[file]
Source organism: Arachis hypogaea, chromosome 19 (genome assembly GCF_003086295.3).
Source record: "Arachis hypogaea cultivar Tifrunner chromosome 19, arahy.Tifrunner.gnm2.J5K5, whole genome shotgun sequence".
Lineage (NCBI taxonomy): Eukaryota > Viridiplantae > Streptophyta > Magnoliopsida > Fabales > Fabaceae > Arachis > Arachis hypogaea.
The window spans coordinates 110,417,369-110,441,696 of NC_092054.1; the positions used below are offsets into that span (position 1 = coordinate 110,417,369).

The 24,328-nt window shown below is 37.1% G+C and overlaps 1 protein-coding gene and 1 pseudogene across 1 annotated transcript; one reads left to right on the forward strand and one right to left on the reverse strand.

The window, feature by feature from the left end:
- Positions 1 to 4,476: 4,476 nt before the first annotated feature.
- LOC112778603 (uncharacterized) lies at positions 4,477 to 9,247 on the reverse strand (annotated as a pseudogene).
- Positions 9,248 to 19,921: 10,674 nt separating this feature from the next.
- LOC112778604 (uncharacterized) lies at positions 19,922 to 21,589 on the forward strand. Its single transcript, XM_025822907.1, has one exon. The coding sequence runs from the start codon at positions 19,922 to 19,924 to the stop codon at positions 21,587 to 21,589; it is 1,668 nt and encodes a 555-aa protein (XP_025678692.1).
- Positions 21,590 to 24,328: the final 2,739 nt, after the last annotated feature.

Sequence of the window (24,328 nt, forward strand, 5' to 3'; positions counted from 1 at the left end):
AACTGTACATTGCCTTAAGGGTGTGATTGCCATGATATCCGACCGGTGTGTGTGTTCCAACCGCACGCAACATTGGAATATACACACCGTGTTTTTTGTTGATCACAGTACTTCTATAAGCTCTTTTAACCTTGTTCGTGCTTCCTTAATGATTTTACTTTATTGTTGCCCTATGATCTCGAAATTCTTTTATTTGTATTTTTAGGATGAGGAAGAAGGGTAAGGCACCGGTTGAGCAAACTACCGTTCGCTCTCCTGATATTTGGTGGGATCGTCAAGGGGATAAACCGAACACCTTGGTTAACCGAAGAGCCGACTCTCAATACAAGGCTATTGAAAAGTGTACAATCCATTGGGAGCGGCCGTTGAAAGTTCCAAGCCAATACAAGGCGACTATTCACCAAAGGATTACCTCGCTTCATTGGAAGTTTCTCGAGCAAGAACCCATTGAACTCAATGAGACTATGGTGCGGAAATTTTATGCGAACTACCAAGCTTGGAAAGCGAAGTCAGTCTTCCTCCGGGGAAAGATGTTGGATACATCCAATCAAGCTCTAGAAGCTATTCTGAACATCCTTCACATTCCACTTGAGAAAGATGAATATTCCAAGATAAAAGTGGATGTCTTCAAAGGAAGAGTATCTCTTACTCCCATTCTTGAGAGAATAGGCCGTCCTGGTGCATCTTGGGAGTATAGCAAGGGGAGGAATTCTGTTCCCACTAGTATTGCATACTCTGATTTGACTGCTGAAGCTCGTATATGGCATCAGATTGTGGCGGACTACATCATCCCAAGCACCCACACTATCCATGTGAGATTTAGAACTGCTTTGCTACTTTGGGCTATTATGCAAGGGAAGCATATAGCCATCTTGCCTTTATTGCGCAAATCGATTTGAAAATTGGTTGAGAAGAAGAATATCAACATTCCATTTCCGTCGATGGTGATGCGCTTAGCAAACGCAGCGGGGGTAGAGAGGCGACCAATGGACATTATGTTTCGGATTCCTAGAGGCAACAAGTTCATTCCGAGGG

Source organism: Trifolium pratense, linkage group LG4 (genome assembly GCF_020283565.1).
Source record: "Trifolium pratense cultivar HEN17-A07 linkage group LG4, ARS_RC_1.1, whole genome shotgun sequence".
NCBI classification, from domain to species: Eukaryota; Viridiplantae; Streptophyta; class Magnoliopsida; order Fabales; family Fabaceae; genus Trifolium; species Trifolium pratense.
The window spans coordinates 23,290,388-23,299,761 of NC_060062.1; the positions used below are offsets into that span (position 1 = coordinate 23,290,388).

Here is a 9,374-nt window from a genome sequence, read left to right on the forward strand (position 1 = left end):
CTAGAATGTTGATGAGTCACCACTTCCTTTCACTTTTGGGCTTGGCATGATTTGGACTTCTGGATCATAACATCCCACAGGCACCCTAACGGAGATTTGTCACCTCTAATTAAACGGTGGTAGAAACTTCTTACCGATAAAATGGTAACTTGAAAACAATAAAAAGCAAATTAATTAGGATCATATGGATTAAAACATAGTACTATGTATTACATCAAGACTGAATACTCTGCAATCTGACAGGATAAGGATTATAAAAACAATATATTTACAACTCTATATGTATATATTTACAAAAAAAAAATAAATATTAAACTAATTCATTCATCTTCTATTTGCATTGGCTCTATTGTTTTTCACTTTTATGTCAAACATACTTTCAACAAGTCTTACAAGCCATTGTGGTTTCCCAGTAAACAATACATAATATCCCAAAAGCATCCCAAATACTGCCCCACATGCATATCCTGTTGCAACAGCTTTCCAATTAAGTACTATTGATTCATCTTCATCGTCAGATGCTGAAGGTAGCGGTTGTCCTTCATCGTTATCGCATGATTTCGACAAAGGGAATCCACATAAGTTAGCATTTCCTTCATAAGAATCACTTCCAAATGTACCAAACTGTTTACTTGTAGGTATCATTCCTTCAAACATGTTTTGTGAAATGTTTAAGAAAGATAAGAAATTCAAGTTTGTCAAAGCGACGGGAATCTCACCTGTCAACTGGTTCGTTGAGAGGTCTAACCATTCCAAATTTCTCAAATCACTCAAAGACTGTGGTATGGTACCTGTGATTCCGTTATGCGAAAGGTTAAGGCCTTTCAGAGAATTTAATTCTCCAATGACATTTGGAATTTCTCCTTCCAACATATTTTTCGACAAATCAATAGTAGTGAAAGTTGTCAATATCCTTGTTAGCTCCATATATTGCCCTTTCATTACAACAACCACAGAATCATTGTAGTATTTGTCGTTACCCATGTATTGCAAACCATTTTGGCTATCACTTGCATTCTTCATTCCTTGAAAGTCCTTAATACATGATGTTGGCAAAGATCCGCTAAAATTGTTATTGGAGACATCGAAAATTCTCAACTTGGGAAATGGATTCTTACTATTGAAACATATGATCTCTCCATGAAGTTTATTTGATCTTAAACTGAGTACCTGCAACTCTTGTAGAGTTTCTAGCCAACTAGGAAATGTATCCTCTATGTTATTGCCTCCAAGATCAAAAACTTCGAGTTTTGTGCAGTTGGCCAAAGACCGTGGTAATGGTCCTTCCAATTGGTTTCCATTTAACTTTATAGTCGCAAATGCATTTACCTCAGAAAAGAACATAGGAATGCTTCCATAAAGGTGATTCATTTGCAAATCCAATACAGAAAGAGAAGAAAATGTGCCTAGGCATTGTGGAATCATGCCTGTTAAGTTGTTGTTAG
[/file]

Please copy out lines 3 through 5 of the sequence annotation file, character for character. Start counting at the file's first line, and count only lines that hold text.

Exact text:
Lineage (NCBI taxonomy): Eukaryota > Viridiplantae > Streptophyta > Magnoliopsida > Fabales > Fabaceae > Arachis > Arachis hypogaea.
The window spans coordinates 110,417,369-110,441,696 of NC_092054.1; the positions used below are offsets into that span (position 1 = coordinate 110,417,369).

The 24,328-nt window shown below is 37.1% G+C and overlaps 1 protein-coding gene and 1 pseudogene across 1 annotated transcript; one reads left to right on the forward strand and one right to left on the reverse strand.